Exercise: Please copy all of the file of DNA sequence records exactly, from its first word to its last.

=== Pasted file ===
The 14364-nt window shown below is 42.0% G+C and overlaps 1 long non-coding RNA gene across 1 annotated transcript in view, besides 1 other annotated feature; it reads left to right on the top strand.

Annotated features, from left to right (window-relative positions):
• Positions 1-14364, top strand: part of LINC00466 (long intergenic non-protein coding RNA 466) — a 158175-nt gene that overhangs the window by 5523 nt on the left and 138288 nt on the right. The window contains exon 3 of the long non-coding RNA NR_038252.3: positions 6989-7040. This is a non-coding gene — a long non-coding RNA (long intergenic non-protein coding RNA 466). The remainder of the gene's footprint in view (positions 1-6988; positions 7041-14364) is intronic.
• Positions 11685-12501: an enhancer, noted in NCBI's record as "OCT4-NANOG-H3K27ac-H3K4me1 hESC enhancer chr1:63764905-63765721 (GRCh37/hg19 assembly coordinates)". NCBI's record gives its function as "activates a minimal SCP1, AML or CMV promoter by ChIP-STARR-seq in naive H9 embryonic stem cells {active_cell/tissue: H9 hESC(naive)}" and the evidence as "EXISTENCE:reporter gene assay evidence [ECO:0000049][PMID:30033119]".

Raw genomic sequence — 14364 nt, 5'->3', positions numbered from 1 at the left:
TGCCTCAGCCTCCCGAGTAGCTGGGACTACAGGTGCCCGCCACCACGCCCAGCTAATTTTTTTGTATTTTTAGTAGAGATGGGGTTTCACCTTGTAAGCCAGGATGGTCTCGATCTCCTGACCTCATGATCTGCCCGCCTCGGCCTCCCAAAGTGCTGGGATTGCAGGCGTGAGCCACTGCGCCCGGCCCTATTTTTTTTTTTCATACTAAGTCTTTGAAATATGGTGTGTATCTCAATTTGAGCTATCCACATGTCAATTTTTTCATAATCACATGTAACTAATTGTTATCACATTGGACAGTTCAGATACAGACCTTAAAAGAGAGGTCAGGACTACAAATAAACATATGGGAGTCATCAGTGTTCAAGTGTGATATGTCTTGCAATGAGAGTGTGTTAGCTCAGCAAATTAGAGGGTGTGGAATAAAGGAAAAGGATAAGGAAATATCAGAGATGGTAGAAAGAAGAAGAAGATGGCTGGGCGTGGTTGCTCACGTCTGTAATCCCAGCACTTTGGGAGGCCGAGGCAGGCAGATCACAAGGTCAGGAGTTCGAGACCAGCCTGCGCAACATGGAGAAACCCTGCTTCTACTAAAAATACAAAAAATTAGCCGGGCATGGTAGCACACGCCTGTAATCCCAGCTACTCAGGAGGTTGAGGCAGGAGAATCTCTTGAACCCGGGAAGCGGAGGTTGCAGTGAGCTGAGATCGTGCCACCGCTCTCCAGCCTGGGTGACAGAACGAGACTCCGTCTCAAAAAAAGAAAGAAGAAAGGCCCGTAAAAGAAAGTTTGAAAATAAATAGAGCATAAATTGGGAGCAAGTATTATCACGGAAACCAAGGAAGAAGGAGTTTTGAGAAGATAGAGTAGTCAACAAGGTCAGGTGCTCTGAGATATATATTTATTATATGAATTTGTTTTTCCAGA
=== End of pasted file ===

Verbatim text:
The 14364-nt window shown below is 42.0% G+C and overlaps 1 long non-coding RNA gene across 1 annotated transcript in view, besides 1 other annotated feature; it reads left to right on the top strand.

Annotated features, from left to right (window-relative positions):
• Positions 1-14364, top strand: part of LINC00466 (long intergenic non-protein coding RNA 466) — a 158175-nt gene that overhangs the window by 5523 nt on the left and 138288 nt on the right. The window contains exon 3 of the long non-coding RNA NR_038252.3: positions 6989-7040. This is a non-coding gene — a long non-coding RNA (long intergenic non-protein coding RNA 466). The remainder of the gene's footprint in view (positions 1-6988; positions 7041-14364) is intronic.
• Positions 11685-12501: an enhancer, noted in NCBI's record as "OCT4-NANOG-H3K27ac-H3K4me1 hESC enhancer chr1:63764905-63765721 (GRCh37/hg19 assembly coordinates)". NCBI's record gives its function as "activates a minimal SCP1, AML or CMV promoter by ChIP-STARR-seq in naive H9 embryonic stem cells {active_cell/tissue: H9 hESC(naive)}" and the evidence as "EXISTENCE:reporter gene assay evidence [ECO:0000049][PMID:30033119]".

Raw genomic sequence — 14364 nt, 5'->3', positions numbered from 1 at the left:
TGCCTCAGCCTCCCGAGTAGCTGGGACTACAGGTGCCCGCCACCACGCCCAGCTAATTTTTTTGTATTTTTAGTAGAGATGGGGTTTCACCTTGTAAGCCAGGATGGTCTCGATCTCCTGACCTCATGATCTGCCCGCCTCGGCCTCCCAAAGTGCTGGGATTGCAGGCGTGAGCCACTGCGCCCGGCCCTATTTTTTTTTTTCATACTAAGTCTTTGAAATATGGTGTGTATCTCAATTTGAGCTATCCACATGTCAATTTTTTCATAATCACATGTAACTAATTGTTATCACATTGGACAGTTCAGATACAGACCTTAAAAGAGAGGTCAGGACTACAAATAAACATATGGGAGTCATCAGTGTTCAAGTGTGATATGTCTTGCAATGAGAGTGTGTTAGCTCAGCAAATTAGAGGGTGTGGAATAAAGGAAAAGGATAAGGAAATATCAGAGATGGTAGAAAGAAGAAGAAGATGGCTGGGCGTGGTTGCTCACGTCTGTAATCCCAGCACTTTGGGAGGCCGAGGCAGGCAGATCACAAGGTCAGGAGTTCGAGACCAGCCTGCGCAACATGGAGAAACCCTGCTTCTACTAAAAATACAAAAAATTAGCCGGGCATGGTAGCACACGCCTGTAATCCCAGCTACTCAGGAGGTTGAGGCAGGAGAATCTCTTGAACCCGGGAAGCGGAGGTTGCAGTGAGCTGAGATCGTGCCACCGCTCTCCAGCCTGGGTGACAGAACGAGACTCCGTCTCAAAAAAAGAAAGAAGAAAGGCCCGTAAAAGAAAGTTTGAAAATAAATAGAGCATAAATTGGGAGCAAGTATTATCACGGAAACCAAGGAAGAAGGAGTTTTGAGAAGATAGAGTAGTCAACAAGGTCAGGTGCTCTGAGATATATATTTATTATATGAATTTGTTTTTCCAGA